Doris Lessing, who died Sunday at age 94, began her literary career as a political incendiary and ended it as a British national treasure.

By then, she had been acclaimed by the world. When she won the Nobel Prize in literature in 2007, the oldest writer and the 11th woman to receive it, the British reveled in her grumpy reception of the news. Returning from a shopping trip to her North London home, Lessing was confronted by a horde of journalists and camera crews. “Oh, Christ,” she remarked. Sitting on her doorstep in her blue-jean skirt, flannel shirt and African-patterned vest, Lessing noted that she had already won “every bloody” literary prize in Europe, so this was the “royal flush.”

Later she added that, since the Nobel Prize couldn’t be posthumous, “they were probably thinking they’d probably better give it to me now before I’ve popped off.” What could be more British and endearing? By the 21st century, Lessing was being promoted by the publisher Fourth Estate as one of the “best-loved” women writers in England.

I can’t imagine Lessing liked being described as beloved any more than she wanted to be categorized as a woman writer. From the very start of her literary career, she rejected traditional “feminine” styles and subjects and found Virginia Woolf, among others, too ladylike and limited. Cantankerous, irascible, outspoken, she thrived on controversy and outrage. She held back nothing, lovable or not — wrote unapologetically in her autobiographies about leaving her children behind when she moved from Zimbabwe to London in 1949, did not hesitate to denounce feminism in public, as at the Edinburgh festival in 2001 when she denounced “the automatic rubbishing of men” by “fat and complacent” feminists. She belittled the importance of the Sept. 11, 2001, attacks.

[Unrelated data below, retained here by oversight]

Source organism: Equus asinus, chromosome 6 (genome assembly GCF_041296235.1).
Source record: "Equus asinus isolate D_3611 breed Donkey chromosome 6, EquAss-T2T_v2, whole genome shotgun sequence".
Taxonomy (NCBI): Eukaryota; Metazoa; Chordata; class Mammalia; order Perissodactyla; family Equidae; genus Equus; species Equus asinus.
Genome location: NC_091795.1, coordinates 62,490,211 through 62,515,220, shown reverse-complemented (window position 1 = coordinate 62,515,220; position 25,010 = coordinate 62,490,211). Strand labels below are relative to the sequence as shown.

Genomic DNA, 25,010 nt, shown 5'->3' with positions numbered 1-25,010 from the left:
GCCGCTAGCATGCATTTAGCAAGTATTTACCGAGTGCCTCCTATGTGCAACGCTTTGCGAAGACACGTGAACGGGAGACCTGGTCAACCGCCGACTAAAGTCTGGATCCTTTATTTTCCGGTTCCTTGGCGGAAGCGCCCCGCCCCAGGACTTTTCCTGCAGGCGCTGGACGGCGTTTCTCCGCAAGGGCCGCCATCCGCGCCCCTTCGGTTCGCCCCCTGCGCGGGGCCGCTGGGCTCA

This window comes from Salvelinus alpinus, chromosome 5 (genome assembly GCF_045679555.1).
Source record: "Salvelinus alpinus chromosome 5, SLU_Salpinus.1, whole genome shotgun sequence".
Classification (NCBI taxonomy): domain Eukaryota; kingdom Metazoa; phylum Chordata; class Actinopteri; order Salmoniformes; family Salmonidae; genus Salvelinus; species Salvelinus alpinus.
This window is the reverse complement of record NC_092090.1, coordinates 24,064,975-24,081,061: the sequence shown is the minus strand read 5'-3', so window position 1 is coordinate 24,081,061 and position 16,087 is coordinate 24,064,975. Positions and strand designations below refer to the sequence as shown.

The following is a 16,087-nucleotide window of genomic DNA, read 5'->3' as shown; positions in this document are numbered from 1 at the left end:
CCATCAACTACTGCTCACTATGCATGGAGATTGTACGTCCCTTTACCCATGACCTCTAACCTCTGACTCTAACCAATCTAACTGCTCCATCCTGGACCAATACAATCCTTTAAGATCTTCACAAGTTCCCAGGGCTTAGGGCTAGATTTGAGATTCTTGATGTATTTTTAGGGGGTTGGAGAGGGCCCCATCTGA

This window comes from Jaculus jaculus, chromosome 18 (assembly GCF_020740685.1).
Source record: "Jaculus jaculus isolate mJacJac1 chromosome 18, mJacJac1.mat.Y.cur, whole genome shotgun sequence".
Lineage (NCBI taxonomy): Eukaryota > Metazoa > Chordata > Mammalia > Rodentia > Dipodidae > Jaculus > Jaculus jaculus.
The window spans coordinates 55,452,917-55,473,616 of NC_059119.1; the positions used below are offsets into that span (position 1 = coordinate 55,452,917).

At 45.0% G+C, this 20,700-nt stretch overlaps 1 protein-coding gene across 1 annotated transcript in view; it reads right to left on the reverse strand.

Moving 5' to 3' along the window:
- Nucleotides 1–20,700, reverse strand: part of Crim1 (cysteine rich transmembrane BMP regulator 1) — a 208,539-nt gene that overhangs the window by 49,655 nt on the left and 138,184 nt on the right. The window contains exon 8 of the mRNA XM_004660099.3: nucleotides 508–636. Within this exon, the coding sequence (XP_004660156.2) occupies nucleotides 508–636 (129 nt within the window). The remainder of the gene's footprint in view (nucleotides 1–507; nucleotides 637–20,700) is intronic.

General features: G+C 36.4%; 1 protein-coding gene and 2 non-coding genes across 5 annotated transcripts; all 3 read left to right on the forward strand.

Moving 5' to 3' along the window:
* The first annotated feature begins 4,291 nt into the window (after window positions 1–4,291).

When “The Golden Notebook” (1962) was hailed as a “feminist bible” for its intimate and explosive portrait of Anna Wulf, whose experience as a South African radical, Marxist, writer, lover, mother and “free woman” is broken into separate sections, Lessing strongly objected. That was not what she had meant at all. She insisted that “The Golden Notebook” was a response to the “collapse of communism” and the breakdown and fragmentation of consciousness among left-wing intellectuals and activists.

“I knew this was an extraordinary time,” she said in the Guardian. “I was watching extraordinary events. I wanted to record them.” When women readers dramatically described “The Golden Notebook” as a revelation about female sensibility, she wondered why reading something in print had so much more impact than what they must have heard all their lives. But as an American feminist admirer of “The Golden Notebook,” I found Lessing’s anatomy of a free woman to certainly be news.

Of Lessing’s many subsequent novels, I most liked “The Sweetest Dream” (2004), in which she hilariously satirized all her former political allegiances — communism, the women’s movement, even African nationalism, and especially, in a Dickensian rogue named Comrade Johnny, the career revolutionary as con man and parasite, rather than superhero. Nothing could be less politically correct, or more inimitably the great and golden Doris Lessing.

Elaine Showalter is professor emerita of English at Princeton University and divides her time between Washington and London.